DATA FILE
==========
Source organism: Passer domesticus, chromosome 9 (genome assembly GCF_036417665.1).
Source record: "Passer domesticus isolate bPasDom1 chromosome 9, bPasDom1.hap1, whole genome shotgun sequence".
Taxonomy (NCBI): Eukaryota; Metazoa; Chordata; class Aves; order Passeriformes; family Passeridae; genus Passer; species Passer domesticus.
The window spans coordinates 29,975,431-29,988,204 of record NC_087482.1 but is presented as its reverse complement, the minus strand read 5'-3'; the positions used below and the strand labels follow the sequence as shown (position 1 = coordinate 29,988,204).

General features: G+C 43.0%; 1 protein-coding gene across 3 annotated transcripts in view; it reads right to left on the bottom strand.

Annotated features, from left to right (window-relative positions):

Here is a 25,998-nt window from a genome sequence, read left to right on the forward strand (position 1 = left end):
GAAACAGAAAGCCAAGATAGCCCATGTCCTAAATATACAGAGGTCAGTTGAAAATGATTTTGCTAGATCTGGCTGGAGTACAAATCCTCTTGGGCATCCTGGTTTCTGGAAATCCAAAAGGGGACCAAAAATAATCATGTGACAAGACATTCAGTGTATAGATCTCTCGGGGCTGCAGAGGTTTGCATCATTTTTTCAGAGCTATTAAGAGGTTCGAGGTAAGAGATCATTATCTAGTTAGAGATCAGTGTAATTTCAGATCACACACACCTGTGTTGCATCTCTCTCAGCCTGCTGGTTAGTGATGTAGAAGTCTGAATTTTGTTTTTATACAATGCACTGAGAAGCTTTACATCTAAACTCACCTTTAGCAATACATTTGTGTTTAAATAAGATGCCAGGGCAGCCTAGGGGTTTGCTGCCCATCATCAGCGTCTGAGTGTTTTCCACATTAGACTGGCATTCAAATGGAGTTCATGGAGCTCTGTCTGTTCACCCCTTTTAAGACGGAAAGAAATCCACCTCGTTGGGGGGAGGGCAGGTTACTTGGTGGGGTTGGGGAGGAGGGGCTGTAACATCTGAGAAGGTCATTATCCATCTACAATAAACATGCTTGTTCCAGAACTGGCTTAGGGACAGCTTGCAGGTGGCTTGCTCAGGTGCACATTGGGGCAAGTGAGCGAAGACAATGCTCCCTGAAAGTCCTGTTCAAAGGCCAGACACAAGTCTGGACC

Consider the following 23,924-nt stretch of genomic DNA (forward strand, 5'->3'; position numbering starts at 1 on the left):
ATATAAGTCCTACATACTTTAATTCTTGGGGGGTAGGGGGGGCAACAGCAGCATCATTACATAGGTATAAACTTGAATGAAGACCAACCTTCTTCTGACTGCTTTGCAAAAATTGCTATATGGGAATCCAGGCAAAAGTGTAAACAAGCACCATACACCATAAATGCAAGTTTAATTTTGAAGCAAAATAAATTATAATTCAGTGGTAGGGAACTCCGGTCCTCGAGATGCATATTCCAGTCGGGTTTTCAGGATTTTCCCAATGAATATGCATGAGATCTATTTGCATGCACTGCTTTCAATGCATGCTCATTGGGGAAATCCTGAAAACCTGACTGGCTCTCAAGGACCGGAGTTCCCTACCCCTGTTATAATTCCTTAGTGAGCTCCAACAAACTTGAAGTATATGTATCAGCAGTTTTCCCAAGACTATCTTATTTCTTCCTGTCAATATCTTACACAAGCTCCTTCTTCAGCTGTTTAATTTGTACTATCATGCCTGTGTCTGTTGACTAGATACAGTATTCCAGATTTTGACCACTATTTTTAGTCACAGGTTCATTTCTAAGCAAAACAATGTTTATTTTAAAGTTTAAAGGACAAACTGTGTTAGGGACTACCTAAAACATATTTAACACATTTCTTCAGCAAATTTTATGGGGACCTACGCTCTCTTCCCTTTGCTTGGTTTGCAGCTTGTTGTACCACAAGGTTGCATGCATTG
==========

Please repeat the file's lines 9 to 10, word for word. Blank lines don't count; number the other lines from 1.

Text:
Consider the following 23,924-nt stretch of genomic DNA (forward strand, 5'->3'; position numbering starts at 1 on the left):
ATATAAGTCCTACATACTTTAATTCTTGGGGGGTAGGGGGGGCAACAGCAGCATCATTACATAGGTATAAACTTGAATGAAGACCAACCTTCTTCTGACTGCTTTGCAAAAATTGCTATATGGGAATCCAGGCAAAAGTGTAAACAAGCACCATACACCATAAATGCAAGTTTAATTTTGAAGCAAAATAAATTATAATTCAGTGGTAGGGAACTCCGGTCCTCGAGATGCATATTCCAGTCGGGTTTTCAGGATTTTCCCAATGAATATGCATGAGATCTATTTGCATGCACTGCTTTCAATGCATGCTCATTGGGGAAATCCTGAAAACCTGACTGGCTCTCAAGGACCGGAGTTCCCTACCCCTGTTATAATTCCTTAGTGAGCTCCAACAAACTTGAAGTATATGTATCAGCAGTTTTCCCAAGACTATCTTATTTCTTCCTGTCAATATCTTACACAAGCTCCTTCTTCAGCTGTTTAATTTGTACTATCATGCCTGTGTCTGTTGACTAGATACAGTATTCCAGATTTTGACCACTATTTTTAGTCACAGGTTCATTTCTAAGCAAAACAATGTTTATTTTAAAGTTTAAAGGACAAACTGTGTTAGGGACTACCTAAAACATATTTAACACATTTCTTCAGCAAATTTTATGGGGACCTACGCTCTCTTCCCTTTGCTTGGTTTGCAGCTTGTTGTACCACAAGGTTGCATGCATTG